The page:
- ▪ Reception of a third packet (detection of preamble and CRC check) in the presence of second-packet interference.
- ▪ If reception of the third packet fails, then the possibility of detecting the preamble of a fourth packet arises.
- ▪ If reception of the fourth packet fails, then the possibility of detecting the preamble of a fifth packet arises, and so on.

3-packet-capture scenario: mean number of captured packets and capture probability for each overlapping ratio.

Number of overlapping bytes | 0 | 5 | 10 | 15 | 20 | 25 | 30 | 35 | 40 |
---|---|---|---|---|---|---|---|---|---|

Mean | 6,000 | 3,102 | 2,960 | 2,264 | 1,554 | 873 | 401 | 35 | 0 |

Capture probability | 1 | 0.51 | 0.49 | 0.37 | 0.25 | 0.14 | 0.06 | 0.005 | 0 |

- 4. Adapting Capture Coefficient

To adapt the capture coefficient to this study, we approximated the length of a packet to be a multiple of five bytes. The overlap length was increased in 5-byte increments, and similarly, the probabilities associated with all of the 5-byte increment overlaps are equivalent. The array of capture probabilities,
V. Analysis of ALOHA Protocol

- 1. Throughput Analysis of Pure ALOHA with Finite Users

A large body of prior work has studied the throughput of ALOHA networks assuming an infinite number of users
[14]
. However, for practical deployments, it is essential to recalculate the theoretical throughput with a small number of users. Some research has addressed the throughput of Slotted ALOHA with finite user numbers, as in
[15]
, or through binomial distribution, as in
[16]
. However, an extensive review of the literature has not revealed the same analysis for the pure ALOHA case. In this section, the throughput calculation of pure ALOHA with a finite number of users is presented based on the binomial distribution. Consider
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- 2. Throughput Analysis of Pure ALOHA with Capture Effect

The probabilities of 2-packet-capture and 3-packet-capture based on the scenarios described previously are derived for the pure ALOHA scheme. Then, these probabilities with the capture coefficient are added to the throughput of pure ALOHA. There are two cases for the collision of two packets, depicted in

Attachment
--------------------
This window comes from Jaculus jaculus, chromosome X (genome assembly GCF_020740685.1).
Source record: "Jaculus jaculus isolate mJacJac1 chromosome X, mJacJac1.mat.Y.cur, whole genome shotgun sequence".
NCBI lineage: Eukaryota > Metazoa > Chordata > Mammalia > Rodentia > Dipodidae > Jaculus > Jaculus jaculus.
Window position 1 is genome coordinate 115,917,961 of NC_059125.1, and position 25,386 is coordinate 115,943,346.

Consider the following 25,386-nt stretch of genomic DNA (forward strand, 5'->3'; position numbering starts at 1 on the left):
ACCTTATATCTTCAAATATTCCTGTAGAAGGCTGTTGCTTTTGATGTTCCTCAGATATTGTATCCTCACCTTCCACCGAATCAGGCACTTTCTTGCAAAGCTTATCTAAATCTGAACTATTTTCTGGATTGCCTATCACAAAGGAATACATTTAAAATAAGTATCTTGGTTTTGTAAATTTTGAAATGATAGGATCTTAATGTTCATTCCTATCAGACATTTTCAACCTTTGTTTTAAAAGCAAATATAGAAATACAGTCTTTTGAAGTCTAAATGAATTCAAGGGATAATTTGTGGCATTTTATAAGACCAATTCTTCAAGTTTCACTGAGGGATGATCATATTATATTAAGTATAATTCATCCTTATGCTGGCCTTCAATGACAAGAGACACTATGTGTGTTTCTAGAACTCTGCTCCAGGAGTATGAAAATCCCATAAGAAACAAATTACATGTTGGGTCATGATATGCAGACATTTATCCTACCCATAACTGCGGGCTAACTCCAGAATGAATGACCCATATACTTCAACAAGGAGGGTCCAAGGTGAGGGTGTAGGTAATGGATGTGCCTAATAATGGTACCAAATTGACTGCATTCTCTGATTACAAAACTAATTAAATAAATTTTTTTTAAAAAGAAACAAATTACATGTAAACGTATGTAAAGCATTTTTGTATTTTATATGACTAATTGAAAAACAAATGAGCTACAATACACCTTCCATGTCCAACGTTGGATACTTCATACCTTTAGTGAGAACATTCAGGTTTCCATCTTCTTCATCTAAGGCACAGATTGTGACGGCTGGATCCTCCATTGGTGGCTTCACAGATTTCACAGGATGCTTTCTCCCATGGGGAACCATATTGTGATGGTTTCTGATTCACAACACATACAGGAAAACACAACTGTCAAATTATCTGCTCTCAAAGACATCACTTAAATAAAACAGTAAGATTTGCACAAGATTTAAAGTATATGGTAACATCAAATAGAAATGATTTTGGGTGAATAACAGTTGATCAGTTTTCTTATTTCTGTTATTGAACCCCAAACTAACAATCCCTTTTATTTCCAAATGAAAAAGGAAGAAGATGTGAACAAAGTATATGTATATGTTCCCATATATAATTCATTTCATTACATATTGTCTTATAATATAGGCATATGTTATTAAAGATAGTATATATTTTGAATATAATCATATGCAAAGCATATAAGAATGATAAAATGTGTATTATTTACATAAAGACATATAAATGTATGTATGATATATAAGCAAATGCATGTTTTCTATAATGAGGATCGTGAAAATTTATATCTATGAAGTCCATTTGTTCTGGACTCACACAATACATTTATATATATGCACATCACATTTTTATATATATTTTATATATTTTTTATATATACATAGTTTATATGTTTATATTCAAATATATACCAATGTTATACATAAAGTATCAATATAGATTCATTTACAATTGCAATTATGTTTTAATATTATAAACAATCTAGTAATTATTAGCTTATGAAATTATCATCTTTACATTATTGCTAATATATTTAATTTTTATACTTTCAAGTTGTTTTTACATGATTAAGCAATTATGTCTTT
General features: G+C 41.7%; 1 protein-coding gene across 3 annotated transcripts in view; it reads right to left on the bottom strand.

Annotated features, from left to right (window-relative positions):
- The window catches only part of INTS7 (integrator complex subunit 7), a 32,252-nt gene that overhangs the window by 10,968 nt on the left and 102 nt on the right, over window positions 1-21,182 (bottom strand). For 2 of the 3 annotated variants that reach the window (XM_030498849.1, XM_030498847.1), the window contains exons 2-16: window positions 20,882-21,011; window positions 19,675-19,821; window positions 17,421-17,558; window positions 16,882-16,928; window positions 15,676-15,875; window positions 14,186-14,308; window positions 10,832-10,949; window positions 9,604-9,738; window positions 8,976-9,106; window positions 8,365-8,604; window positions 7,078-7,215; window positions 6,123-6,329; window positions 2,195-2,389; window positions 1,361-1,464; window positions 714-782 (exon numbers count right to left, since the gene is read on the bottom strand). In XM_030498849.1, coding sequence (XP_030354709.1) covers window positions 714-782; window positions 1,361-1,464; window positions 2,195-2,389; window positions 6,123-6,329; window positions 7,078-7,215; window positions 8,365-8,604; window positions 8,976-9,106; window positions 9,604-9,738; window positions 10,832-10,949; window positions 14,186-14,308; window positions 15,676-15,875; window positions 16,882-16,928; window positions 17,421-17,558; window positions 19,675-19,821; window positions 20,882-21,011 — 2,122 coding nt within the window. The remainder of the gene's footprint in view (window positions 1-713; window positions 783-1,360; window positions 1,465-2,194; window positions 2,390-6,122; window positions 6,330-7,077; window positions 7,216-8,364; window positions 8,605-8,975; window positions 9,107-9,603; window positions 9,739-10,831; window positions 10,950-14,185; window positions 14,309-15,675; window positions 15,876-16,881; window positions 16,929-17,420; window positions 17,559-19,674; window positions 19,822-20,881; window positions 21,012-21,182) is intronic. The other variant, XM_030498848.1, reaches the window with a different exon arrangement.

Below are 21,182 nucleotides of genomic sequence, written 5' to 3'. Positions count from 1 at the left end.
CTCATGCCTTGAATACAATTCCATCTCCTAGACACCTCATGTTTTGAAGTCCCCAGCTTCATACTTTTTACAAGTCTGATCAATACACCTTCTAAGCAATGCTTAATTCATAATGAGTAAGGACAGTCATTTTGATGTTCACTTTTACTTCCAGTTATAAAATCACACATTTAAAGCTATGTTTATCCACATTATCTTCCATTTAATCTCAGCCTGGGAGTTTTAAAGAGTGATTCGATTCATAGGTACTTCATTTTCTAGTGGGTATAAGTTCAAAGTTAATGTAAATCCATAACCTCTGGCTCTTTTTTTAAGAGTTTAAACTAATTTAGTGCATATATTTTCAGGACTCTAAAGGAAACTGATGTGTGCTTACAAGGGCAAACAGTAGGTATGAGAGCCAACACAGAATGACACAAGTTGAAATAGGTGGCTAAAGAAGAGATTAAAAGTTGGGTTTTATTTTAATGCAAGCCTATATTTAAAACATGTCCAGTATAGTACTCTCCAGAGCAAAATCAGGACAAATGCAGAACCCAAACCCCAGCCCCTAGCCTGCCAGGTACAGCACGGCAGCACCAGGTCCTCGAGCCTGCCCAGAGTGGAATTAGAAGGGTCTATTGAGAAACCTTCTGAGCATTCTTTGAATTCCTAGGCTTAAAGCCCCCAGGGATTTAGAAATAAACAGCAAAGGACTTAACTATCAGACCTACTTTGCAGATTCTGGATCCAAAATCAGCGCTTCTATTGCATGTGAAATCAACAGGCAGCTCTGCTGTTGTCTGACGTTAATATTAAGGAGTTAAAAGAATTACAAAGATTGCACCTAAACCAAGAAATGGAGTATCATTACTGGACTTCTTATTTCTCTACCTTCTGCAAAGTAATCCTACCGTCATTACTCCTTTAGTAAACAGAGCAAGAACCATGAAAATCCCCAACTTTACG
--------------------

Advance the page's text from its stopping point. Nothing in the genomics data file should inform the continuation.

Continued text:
Fig. 8
.
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VI. ALOHA Performance Evaluation

The testbed consists of transmitters and a single receiver, all in range of each other.
Figure 10
presents a view of the testbed. Each node generates a packet with exponentially distributed inter-arrival time and immediately transmits it. The packet inter-arrival time fits an exponential distribution, which is a practical model. Each node has the same average inter-arrival time, which is given as below
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ALOHA implementation parameters.

Parameters | Values |
---|---|

Channel bit rate | 250 kbits/s |

Packet length | 50, 75, 100, and 125 bytes |

Transmit power | 2 mW |

Number of transmitters | 4 and 12 |

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VII. Conclusion

In this paper, we have investigated the capture effect to clarify its impact based on real-world measurements. Contrary to theory, we show that using the same transmission power level at the same distance, the capture effect is seen. We have modeled the impact of the capture and incorporated it into the performance evaluation of WSNs through simulation. The throughput of pure ALOHA with a finite-user case has been modelled for practical implementation. The increase in the throughput of pure ALOHA due to the capture effect has been presented. Two factors affecting ALOHA performance have been investigated, packet size and number of users, using both mathematical analysis and practical implementations. Results show that the throughput capacity of pure ALOHA with the capture effect is better than that predicted by the standard assumptions. The maximum throughput in a 4-user scenario is slightly more than double that predicted by theory (37.62%). It can be predicted that a high-user-density system would tend toward the theoretical limit based on the validated model. It can be concluded that the throughput of existing MAC schemes may be greater than currently predicted as a result of the capture effect described here.
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Citing 'Experimental Study of Capture Effect for Medium Access Control with ALOHA
'

@article{ HJTODO_2015_v37n2_359}
,title={Experimental Study of Capture Effect for Medium Access Control with ALOHA}
,volume={2}
, url={http://dx.doi.org/10.4218/etrij.15.0114.1369}, DOI={10.4218/etrij.15.0114.1369}
, number= {2}
, journal={ETRI Journal}
, publisher={Electronics and Telecommunications Research Institute}
, author={Kosunalp, Selahattin
and
Mitchell, Paul D.
and
Grace, David
and
Clarke, Tim}
, year={2015}
, month={Apr}